The Revolutionary Democratic Group (RDG) is a socialist organisation in the United Kingdom. They were founded in the early 1980s as a split from London and Scottish branches of the Socialist Workers Party, of which, for many years, they considered themselves an "external faction".
The ideological centre of the RDG is an explicit commitment to republicanism. The RDG believes that the far-left concentrates excessively on economic struggles without a clear focus on the need for democracy. The organisation developed the concept of the social monarchy to explain the nature of the British state and seeks to demonstrate links between the existence of the monarchy and the continuation of capitalism.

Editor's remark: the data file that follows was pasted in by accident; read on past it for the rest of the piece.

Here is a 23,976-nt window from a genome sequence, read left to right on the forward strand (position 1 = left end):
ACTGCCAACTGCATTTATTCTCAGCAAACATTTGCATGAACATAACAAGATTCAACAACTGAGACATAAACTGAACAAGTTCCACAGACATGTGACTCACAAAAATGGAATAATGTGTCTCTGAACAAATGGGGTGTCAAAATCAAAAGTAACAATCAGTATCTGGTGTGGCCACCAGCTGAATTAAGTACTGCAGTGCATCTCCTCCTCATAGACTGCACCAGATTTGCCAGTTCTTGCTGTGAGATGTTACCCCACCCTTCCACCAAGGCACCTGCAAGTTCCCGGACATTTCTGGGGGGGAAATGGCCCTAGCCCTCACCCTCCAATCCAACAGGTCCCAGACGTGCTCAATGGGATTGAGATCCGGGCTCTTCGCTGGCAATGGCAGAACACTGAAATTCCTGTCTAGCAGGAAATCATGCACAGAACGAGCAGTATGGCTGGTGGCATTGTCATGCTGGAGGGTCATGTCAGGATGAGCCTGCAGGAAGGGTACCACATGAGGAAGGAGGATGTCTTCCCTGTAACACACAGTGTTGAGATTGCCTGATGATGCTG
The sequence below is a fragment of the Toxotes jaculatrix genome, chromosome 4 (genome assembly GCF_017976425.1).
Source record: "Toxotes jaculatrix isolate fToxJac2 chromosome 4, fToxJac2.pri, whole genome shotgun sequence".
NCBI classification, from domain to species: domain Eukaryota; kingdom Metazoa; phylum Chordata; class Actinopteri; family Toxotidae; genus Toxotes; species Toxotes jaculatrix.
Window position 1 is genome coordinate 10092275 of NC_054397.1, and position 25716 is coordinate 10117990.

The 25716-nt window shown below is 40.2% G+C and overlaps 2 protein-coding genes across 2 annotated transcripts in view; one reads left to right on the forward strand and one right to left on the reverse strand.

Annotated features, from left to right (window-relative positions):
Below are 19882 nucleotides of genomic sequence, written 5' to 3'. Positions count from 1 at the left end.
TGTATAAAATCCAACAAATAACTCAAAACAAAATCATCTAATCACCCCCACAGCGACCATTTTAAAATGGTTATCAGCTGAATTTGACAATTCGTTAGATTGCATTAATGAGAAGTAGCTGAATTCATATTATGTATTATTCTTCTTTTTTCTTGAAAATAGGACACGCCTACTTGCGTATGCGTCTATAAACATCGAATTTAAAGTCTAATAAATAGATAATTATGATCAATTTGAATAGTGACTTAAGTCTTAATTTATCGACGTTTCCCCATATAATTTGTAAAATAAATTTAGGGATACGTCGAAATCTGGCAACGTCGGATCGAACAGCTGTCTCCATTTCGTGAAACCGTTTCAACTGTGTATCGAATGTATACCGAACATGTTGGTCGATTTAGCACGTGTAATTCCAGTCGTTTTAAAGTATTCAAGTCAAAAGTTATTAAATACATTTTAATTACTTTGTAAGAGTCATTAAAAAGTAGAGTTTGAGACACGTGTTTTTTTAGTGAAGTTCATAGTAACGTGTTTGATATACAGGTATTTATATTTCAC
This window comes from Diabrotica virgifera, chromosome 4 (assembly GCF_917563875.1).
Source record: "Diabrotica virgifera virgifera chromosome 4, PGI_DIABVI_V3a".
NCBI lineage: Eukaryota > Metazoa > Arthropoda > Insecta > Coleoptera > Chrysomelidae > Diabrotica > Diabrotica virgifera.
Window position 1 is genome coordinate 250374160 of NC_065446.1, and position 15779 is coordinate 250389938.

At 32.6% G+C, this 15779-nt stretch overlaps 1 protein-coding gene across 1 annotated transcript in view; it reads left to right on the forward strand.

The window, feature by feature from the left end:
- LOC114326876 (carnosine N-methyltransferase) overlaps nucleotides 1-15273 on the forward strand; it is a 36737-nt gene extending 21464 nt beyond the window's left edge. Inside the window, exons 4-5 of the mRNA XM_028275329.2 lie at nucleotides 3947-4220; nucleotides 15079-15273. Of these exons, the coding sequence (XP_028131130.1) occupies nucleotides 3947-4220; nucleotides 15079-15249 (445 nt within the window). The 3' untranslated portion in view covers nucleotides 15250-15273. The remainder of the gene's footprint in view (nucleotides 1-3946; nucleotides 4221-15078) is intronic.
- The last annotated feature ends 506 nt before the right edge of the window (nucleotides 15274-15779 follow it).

The RDG has consistently sought alliances with other socialist groups, with the aim of forming a larger, democratic socialist party. For example, they began working with the Socialist Federation in 1984. For the 1987 general election the RDG joined the Red Front, an electoral alliance spearheaded by the Revolutionary Communist Party. In 1988, they sought fusion talks with Red Action. In the late 1990s they joined Arthur Scargill's Socialist Labour Party, officially dissolving their organisation and becoming the Republican Group. They left, regained the RDG name and soon after joined the Socialist Alliance. They have patchy relations with Communist Party of Great Britain and occasionally have articles carried in the Weekly Worker. The RDG is also active within the United Socialist Party political initiative started by former Liverpool Dockers to build a new workers' party.
They briefly sold the Alliance for Workers' Liberty's newspaper Solidarity. The group occasionally produces one-off editions of its newspaper, Republican Worker. These are targeted at particular events, such as conferences or demonstrations.
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